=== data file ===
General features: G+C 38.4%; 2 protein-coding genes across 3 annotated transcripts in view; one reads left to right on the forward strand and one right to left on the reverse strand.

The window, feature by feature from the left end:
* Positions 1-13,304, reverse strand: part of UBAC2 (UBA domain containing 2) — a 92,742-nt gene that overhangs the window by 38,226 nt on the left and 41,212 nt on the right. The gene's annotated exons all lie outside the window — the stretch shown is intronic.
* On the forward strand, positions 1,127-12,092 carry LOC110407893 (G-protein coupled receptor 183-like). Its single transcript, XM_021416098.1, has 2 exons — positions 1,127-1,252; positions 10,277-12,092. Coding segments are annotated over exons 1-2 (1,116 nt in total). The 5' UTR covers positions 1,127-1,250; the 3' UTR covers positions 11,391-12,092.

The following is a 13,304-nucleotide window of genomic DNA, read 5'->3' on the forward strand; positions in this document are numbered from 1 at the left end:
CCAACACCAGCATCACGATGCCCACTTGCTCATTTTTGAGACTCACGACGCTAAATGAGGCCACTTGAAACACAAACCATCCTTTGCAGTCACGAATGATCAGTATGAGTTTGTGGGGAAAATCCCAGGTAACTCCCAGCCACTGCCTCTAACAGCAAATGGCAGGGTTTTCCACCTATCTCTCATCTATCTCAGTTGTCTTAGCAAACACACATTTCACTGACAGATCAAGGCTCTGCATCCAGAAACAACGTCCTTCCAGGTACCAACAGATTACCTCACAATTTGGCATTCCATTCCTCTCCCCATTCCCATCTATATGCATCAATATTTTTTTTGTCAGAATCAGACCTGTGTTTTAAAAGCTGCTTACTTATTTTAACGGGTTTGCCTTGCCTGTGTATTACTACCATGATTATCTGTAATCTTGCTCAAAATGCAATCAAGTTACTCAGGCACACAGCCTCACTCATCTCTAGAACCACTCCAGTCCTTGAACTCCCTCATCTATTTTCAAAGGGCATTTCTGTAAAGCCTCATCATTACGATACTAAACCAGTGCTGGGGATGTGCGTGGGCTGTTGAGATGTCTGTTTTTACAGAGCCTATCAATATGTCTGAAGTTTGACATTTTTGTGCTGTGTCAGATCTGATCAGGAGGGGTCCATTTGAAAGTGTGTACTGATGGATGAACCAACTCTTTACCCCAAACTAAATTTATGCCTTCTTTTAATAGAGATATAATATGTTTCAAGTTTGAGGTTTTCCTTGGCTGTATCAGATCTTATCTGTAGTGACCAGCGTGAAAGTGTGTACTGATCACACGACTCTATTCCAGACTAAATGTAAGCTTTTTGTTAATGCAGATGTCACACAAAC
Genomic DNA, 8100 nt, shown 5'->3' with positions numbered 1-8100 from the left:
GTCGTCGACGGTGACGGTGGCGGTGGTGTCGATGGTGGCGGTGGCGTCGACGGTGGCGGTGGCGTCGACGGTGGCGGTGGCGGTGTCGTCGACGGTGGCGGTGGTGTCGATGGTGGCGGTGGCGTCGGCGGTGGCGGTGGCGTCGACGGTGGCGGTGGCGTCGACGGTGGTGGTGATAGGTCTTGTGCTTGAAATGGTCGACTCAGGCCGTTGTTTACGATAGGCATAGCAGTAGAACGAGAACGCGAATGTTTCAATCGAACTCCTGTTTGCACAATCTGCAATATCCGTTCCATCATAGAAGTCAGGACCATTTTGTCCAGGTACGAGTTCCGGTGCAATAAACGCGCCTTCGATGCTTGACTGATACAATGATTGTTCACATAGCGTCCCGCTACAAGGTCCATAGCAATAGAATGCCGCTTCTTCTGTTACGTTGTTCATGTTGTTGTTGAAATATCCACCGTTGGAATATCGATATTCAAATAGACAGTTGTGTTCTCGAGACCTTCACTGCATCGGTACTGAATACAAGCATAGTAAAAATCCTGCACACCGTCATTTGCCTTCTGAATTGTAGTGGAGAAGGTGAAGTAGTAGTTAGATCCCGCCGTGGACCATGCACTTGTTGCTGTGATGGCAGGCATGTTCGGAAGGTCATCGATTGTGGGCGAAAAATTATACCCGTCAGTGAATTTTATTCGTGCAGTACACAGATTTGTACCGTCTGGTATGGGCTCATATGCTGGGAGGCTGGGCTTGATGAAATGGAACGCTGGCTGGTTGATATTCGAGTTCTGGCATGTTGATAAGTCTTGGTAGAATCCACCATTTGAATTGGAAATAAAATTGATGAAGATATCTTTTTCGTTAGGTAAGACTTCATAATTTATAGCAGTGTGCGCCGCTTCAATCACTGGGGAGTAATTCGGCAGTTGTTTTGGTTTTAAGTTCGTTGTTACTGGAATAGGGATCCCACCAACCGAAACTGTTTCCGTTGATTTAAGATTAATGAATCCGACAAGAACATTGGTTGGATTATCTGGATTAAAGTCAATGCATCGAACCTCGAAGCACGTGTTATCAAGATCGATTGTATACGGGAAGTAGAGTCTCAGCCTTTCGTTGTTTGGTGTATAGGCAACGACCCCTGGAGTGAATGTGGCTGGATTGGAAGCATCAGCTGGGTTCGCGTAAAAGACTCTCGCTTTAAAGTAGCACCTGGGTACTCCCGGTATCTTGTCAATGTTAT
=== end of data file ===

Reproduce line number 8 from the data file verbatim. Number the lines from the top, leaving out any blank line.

GTCGTCGACGGTGACGGTGGCGGTGGTGTCGATGGTGGCGGTGGCGTCGACGGTGGCGGTGGCGTCGACGGTGGCGGTGGCGGTGTCGTCGACGGTGGCGGTGGTGTCGATGGTGGCGGTGGCGTCGGCGGTGGCGGTGGCGTCGACGGTGGCGGTGGCGTCGACGGTGGTGGTGATAGGTCTTGTGCTTGAAATGGTCGACTCAGGCCGTTGTTTACGATAGGCATAGCAGTAGAACGAGAACGCGAATGTTTCAATCGAACTCCTGTTTGCACAATCTGCAATATCCGTTCCATCATAGAAGTCAGGACCATTTTGTCCAGGTACGAGTTCCGGTGCAATAAACGCGCCTTCGATGCTTGACTGATACAATGATTGTTCACATAGCGTCCCGCTACAAGGTCCATAGCAATAGAATGCCGCTTCTTCTGTTACGTTGTTCATGTTGTTGTTGAAATATCCACCGTTGGAATATCGATATTCAAATAGACAGTTGTGTTCTCGAGACCTTCACTGCATCGGTACTGAATACAAGCATAGTAAAAATCCTGCACACCGTCATTTGCCTTCTGAATTGTAGTGGAGAAGGTGAAGTAGTAGTTAGATCCCGCCGTGGACCATGCACTTGTTGCTGTGATGGCAGGCATGTTCGGAAGGTCATCGATTGTGGGCGAAAAATTATACCCGTCAGTGAATTTTATTCGTGCAGTACACAGATTTGTACCGTCTGGTATGGGCTCATATGCTGGGAGGCTGGGCTTGATGAAATGGAACGCTGGCTGGTTGATATTCGAGTTCTGGCATGTTGATAAGTCTTGGTAGAATCCACCATTTGAATTGGAAATAAAATTGATGAAGATATCTTTTTCGTTAGGTAAGACTTCATAATTTATAGCAGTGTGCGCCGCTTCAATCACTGGGGAGTAATTCGGCAGTTGTTTTGGTTTTAAGTTCGTTGTTACTGGAATAGGGATCCCACCAACCGAAACTGTTTCCGTTGATTTAAGATTAATGAATCCGACAAGAACATTGGTTGGATTATCTGGATTAAAGTCAATGCATCGAACCTCGAAGCACGTGTTATCAAGATCGATTGTATACGGGAAGTAGAGTCTCAGCCTTTCGTTGTTTGGTGTATAGGCAACGACCCCTGGAGTGAATGTGGCTGGATTGGAAGCATCAGCTGGGTTCGCGTAAAAGACTCTCGCTTTAAAGTAGCACCTGGGTACTCCCGGTATCTTGTCAATGTTAT